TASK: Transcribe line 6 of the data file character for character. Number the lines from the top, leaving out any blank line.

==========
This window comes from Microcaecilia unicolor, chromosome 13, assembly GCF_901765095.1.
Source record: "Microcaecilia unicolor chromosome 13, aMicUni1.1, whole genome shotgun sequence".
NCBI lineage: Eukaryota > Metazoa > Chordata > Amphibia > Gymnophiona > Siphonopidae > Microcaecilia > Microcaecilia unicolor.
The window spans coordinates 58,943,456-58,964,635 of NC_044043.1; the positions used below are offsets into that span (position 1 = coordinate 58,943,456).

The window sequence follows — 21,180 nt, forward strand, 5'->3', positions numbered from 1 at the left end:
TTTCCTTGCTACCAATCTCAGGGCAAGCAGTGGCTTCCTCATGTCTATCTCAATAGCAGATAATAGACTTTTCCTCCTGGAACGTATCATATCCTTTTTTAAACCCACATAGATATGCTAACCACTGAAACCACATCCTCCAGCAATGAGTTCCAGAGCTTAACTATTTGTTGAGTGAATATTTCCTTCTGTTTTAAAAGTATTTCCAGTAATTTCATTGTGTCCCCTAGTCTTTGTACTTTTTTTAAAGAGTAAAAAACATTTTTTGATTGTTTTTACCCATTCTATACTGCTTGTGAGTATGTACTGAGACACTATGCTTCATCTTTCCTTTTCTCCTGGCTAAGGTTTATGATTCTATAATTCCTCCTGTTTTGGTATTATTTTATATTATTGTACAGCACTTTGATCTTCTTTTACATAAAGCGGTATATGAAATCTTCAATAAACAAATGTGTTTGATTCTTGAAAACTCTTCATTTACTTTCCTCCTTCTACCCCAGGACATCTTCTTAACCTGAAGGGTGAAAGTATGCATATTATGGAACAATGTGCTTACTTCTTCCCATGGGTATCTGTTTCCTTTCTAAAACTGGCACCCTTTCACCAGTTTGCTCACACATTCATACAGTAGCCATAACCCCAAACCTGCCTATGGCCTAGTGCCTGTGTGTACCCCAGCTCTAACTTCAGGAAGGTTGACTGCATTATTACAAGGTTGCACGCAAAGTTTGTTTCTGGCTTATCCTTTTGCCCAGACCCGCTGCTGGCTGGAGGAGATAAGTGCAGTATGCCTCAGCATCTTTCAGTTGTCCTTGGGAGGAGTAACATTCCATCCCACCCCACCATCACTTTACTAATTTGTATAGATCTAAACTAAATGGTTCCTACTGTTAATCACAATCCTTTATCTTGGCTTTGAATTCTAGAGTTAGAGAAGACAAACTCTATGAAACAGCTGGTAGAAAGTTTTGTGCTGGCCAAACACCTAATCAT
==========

TTTCCTTGCTACCAATCTCAGGGCAAGCAGTGGCTTCCTCATGTCTATCTCAATAGCAGATAATAGACTTTTCCTCCTGGAACGTATCATATCCTTTTTTAAACCCACATAGATATGCTAACCACTGAAACCACATCCTCCAGCAATGAGTTCCAGAGCTTAACTATTTGTTGAGTGAATATTTCCTTCTGTTTTAAAAGTATTTCCAGTAATTTCATTGTGTCCCCTAGTCTTTGTACTTTTTTTAAAGAGTAAAAAACATTTTTTGATTGTTTTTACCCATTCTATACTGCTTGTGAGTATGTACTGAGACACTATGCTTCATCTTTCCTTTTCTCCTGGCTAAGGTTTATGATTCTATAATTCCTCCTGTTTTGGTATTATTTTATATTATTGTACAGCACTTTGATCTTCTTTTACATAAAGCGGTATATGAAATCTTCAATAAACAAATGTGTTTGATTCTTGAAAACTCTTCATTTACTTTCCTCCTTCTACCCCAGGACATCTTCTTAACCTGAAGGGTGAAAGTATGCATATTATGGAACAATGTGCTTACTTCTTCCCATGGGTATCTGTTTCCTTTCTAAAACTGGCACCCTTTCACCAGTTTGCTCACACATTCATACAGTAGCCATAACCCCAAACCTGCCTATGGCCTAGTGCCTGTGTGTACCCCAGCTCTAACTTCAGGAAGGTTGACTGCATTATTACAAGGTTGCACGCAAAGTTTGTTTCTGGCTTATCCTTTTGCCCAGACCCGCTGCTGGCTGGAGGAGATAAGTGCAGTATGCCTCAGCATCTTTCAGTTGTCCTTGGGAGGAGTAACATTCCATCCCACCCCACCATCACTTTACTAATTTGTATAGATCTAAACTAAATGGTTCCTACTGTTAATCACAATCCTTTATCTTGGCTTTGAATTCTAGAGTTAGAGAAGACAAACTCTATGAAACAGCTGGTAGAAAGTTTTGTGCTGGCCAAACACCTAATCAT